Jonathan Vandenbroeck born on 14th of July 1981 in Borgerhout, better known by his stage name Milow, is a Belgian singer-songwriter and one of the most successful musicians in Europe. Milow’s international breakthrough came with the release of the single „Ayo Technology“, a song originally written and recorded by 50 Cent, Justin Timberlake and Timbaland, from the album Milow. The single peaked at number 1 in many countries in Europe. In April 2014, Milow released „Silver Linings“. The album was recorded live in Los Angeles at Fairfax Recordings, the studio known in music history as Sound City Studios; great albums by Fleetwood Mac, Tom Petty, Neil Young and Nirvana were created here. On 1st of December he is giving a concert at Den Atelier and for this occasion he was granting us an interview.
Hi Milow and thanks for taking the time to answer some questions. Please introduce yourself to our readers.
Hey everyone, I’m Milow, a singer-songwriter from Belgium. Since 2009 I’ve been touring all over Europe, and sometimes also North America. Music is a way of life to me, I feel blessed and privileged that I can make a living writing and singing my songs, and traveling all over the world with my guitar.
How does „Silver Linings“ reflect your journey as a musician to date?
My new album „Silver Linings“ is representative for a personal time-out in Los Angeles in 2013. I took the time to recharge my batteries and write a lot of songs. By leaving my comfort zone, I had to reconnect with my roots, both on a personal and musical level. I went back to my roots, and started playing a lot of solo concerts all over the US, and trying out new songs every night. „Silver Linings“ was recorded live with a group of great musicians in an old studio in LA.
How do you see yourself evolving as a musician over the years?
I hope I can keep exploring new sounds and keep growing as a singer, live performer, and songwriter. The great thing about being a solo artist is that there are no boundaries for me as a musician, I can just follow my instinct which usually leads me to surprising places. I can’t wait to start working on new songs, and I’m pretty sure it’s going to be a lot different from anything I’ve done so far, because I’m always looking for new challenges.
How big is the difference between the songs during the writing process and the end product?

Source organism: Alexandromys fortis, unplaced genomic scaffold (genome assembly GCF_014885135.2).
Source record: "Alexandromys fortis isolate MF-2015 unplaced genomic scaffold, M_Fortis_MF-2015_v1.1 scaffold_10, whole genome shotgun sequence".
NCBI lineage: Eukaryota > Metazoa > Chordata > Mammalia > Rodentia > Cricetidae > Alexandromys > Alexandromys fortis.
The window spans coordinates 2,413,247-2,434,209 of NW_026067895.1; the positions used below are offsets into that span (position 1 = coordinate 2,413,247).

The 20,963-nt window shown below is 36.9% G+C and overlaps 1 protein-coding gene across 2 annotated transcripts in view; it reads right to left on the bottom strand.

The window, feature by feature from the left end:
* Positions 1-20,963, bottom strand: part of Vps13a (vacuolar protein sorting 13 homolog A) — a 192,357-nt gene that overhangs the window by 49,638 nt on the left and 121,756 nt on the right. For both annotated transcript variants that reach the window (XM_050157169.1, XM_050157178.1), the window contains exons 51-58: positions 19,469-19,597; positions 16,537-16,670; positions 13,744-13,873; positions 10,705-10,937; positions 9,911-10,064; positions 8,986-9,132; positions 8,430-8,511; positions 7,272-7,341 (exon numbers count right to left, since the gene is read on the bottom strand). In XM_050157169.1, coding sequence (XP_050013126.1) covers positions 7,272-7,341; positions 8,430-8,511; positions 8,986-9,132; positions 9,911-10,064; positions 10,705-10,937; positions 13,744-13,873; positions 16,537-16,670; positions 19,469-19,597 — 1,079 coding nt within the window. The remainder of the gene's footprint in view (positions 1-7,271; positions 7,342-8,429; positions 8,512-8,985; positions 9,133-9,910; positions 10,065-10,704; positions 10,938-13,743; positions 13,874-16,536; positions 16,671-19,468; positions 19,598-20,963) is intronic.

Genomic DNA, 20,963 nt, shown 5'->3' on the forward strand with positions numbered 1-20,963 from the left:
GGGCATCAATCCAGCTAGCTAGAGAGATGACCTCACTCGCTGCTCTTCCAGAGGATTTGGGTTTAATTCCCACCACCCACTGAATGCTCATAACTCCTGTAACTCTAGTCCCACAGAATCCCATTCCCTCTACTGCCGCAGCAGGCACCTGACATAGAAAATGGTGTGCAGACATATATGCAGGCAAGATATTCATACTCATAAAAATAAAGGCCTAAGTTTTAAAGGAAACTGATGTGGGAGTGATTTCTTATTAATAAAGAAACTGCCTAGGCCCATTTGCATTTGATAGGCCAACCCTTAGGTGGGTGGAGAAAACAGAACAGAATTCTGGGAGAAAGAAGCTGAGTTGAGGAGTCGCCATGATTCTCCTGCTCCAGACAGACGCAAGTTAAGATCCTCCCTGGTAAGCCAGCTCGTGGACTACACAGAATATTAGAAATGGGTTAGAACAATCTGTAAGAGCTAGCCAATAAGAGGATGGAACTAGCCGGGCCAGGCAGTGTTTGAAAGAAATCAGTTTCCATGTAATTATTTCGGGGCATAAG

On „Silver Linings“, the difference wasn’t very big, because I love organic live recordings, and there was no studio trickery used at all, so everything you hear on this album was actually played live in the studio. I usually spend a lot of time perfecting the song structures before I go into the studio to record them. The biggest change was adding the string arrangements in the studio. It’s very powerful to hear your own songs come alive in the studio.
Do you normally compose at home or does jamming help you work out musical ideas?
I usually need to be by myself to write new songs, this can be at home, or in hotel rooms or backstage. For „Silver Linings“ I also tried jamming with other songwriters, and that was quite refreshing, and sometimes lead to cool new songs that were written in just a few hours.
Touring has become more important than ever nowadays. Has touring become the main element of becoming better known as a musician?
Yes, I really think so. The more you play live, the better you will get as a musician. It also helps your songwriting because you will realise your songs don’t exist in a vacuum but actually need to be strong enough to captivate and convince live audiences in different countries. I’m constantly thinking about how I can improve my concerts, how I can have even more fun, and when I write new songs, I keep this in mind , and try to write the “missing” songs.
We thank you a lot for this interview and wish you good luck for the future. Any last words for our readers?
I’ve always really enjoyed my concerts in Luxemburg, without exaggeration, they’re always among the highlights on any European tour, and I want to say thank you to the people that have come to my concerts so far.
(Interview by Mike Dostert)